Cocktail Chatter: Gay bars vs. great cocktails

By Camper English

Though I spend what many would consider an inordinate amount of time in bars, less and less of this time is spent in gay bars. My issue is not with the gays, of course, nor even with gay bars per se. Between dance bars, biker bars, piano bars, cruise bars, rock-and-roll bars, bear bars, drag bars, sports bars and neighborhood bars, I think you can usually find the gay bar that suits your mood at any time of the week. What you can't find, however, is a decent cocktail. 
You can find a decent mixed drink in a gay bar - don't get me wrong - but complicated cocktails are another story. The simple mixed drinks like vodka cranberry, vodka tonic, vodka soda, and the like when they're served in gay bars tend to be stronger in alcohol content, less expensive, and served faster by better looking bartenders than in straight bars. This part I like very much. 

The part I don't like so much is that usually the only cocktails beyond a Martini and (sometimes) Manhattan that gay bar bartenders seem to be able to make is the Cosmopolitan and the Apple Martini. Those drinks were fine for a time but after six or seven hundred of them one's tongue may want to wander toward something different or new or at least something invented within the last decade.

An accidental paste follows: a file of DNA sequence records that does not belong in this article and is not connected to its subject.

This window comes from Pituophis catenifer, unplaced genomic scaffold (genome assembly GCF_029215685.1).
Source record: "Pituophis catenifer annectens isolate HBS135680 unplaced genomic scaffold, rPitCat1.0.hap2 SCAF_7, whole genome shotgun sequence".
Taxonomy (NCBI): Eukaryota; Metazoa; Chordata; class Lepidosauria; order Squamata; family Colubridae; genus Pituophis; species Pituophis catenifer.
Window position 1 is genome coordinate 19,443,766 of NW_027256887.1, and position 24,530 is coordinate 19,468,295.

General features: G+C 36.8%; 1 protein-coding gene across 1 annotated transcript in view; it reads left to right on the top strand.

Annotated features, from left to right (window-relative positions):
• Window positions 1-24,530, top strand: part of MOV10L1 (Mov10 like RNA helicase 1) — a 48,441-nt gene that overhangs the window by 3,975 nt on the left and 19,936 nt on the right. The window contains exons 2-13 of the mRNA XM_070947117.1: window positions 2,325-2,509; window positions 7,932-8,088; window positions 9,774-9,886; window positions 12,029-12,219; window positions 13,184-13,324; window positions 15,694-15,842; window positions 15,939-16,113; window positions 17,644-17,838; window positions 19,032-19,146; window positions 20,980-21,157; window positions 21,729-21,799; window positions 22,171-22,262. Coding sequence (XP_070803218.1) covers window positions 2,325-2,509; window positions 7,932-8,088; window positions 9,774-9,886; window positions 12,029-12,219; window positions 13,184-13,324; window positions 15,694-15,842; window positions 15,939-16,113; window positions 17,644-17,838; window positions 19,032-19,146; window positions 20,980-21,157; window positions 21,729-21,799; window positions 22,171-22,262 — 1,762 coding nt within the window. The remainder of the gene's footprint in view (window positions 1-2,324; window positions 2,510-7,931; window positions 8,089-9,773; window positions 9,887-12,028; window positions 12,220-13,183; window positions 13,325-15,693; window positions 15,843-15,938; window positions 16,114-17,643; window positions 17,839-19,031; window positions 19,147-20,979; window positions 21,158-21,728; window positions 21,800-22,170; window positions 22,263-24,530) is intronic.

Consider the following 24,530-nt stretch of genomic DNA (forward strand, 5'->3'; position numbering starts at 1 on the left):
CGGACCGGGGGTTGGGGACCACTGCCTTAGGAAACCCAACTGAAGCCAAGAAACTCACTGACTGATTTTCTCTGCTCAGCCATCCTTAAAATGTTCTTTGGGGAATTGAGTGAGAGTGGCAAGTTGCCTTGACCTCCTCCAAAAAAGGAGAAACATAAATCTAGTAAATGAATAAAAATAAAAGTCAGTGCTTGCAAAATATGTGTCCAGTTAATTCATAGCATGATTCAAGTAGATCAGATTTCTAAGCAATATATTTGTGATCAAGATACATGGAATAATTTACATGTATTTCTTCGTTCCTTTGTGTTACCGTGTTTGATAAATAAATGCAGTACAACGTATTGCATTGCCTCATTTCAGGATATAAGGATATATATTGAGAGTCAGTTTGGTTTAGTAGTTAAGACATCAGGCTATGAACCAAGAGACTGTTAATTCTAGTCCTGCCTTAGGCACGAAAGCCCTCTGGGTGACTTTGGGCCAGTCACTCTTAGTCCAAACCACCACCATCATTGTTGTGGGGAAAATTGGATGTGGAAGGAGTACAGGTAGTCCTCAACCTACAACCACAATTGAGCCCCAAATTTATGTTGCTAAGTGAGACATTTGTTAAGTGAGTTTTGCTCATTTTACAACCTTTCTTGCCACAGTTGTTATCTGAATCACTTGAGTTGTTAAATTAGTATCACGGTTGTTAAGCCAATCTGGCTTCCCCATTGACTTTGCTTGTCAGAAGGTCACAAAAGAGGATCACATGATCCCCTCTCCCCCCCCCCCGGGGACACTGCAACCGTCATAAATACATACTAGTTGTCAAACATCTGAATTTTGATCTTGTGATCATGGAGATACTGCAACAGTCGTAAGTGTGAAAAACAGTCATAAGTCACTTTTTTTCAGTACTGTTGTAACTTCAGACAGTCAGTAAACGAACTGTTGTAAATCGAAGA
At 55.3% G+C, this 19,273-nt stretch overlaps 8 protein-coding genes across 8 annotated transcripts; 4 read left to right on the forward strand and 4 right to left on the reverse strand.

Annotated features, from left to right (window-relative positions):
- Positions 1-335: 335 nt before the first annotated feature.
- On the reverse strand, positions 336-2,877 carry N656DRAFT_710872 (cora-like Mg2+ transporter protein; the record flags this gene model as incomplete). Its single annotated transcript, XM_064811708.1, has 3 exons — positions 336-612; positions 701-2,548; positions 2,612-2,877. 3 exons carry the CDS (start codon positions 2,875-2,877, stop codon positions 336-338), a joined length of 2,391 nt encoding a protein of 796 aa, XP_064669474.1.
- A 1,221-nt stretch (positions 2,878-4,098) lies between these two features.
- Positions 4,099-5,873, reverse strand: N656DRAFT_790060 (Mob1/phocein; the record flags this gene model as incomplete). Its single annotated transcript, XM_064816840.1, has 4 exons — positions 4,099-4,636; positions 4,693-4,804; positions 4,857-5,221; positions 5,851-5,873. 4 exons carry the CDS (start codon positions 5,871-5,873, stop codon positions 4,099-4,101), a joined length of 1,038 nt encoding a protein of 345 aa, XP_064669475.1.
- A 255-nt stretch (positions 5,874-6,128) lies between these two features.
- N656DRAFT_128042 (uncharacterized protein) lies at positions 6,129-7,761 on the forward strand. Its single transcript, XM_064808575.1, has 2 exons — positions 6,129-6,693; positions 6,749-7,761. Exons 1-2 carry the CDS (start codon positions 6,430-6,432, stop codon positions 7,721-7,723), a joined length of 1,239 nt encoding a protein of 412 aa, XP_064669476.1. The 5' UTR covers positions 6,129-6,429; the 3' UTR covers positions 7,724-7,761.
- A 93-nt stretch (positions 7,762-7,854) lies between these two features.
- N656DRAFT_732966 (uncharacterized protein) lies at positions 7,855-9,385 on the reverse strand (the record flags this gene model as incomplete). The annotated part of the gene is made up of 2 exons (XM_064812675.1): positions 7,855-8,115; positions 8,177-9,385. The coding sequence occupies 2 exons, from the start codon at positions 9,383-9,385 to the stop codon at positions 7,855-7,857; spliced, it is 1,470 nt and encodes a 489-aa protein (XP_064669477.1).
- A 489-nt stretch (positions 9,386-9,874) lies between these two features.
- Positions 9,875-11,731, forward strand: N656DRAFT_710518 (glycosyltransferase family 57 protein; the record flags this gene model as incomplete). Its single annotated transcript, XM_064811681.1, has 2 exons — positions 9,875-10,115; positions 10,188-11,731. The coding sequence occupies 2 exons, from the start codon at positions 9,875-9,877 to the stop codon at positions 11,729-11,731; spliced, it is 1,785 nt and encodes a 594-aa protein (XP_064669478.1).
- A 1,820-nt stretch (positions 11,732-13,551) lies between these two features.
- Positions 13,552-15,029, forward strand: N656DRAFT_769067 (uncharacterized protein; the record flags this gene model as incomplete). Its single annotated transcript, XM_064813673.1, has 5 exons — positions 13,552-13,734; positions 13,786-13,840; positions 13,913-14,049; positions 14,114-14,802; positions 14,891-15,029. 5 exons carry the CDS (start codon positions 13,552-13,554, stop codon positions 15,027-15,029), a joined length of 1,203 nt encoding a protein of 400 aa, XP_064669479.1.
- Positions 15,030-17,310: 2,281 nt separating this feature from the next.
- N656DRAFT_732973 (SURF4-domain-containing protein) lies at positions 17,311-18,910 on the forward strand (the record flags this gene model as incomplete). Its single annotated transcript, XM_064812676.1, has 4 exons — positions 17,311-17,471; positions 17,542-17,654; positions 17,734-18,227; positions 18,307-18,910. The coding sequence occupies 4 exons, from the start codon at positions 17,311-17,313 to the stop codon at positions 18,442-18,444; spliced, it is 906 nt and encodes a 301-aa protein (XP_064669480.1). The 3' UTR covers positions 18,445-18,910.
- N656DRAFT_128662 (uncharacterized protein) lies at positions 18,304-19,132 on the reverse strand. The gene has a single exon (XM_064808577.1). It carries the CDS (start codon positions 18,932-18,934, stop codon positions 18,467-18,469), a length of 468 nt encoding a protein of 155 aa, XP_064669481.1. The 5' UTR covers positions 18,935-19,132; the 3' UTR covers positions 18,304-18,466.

We are in a new golden era of cocktails made with fresh ingredients, homemade bitters, spicy syrups and floral liqueurs, yet the drinks being served in gay bars became popular when "Sex and the City" was still a television series rather than a series of movies. The only good news is that the cocktails are so dated that soon they'll be retro. 
To be fair, the vast majority of bars in America aren't making the couture cocktails of my dreams with hand-carved ice cubes, rare Indonesian rum and fresh-picked kumquats either. But I still hold out hope that my gay sisters and brothers will hop on the haute cocktail bandwagon sooner rather than later. We're supposed to be a trendy people. 
Another trend is the prevalence of competitive cooking reality shows, and those are just chock full of gays. Who knew there were so many queer chefs? I suppose it's the same with gay mixologists. They do exist, and there are more than a few of them, but they just don't work in gay bars where their talent would be wasted. 
Perhaps that's my fault and yours too, leaving the gay bar talent untested. Maybe if we asked the bartenders (nicely) for more complicated and delicious cocktails they would learn to make them for us. We'll have to do this at times when the bar isn't very busy so the bartenders have the time to indulge us, but maybe if we start bringing in relatively simple, new cocktail recipes they'll learn to make these drinks for us. 
At worst we'll be rebuffed and this plan will fail, but at best we'll slowly improve the qualities of cocktails in gay bars, one bartender at a time. 

Camper English is a cocktails and spirits writer and publisher of

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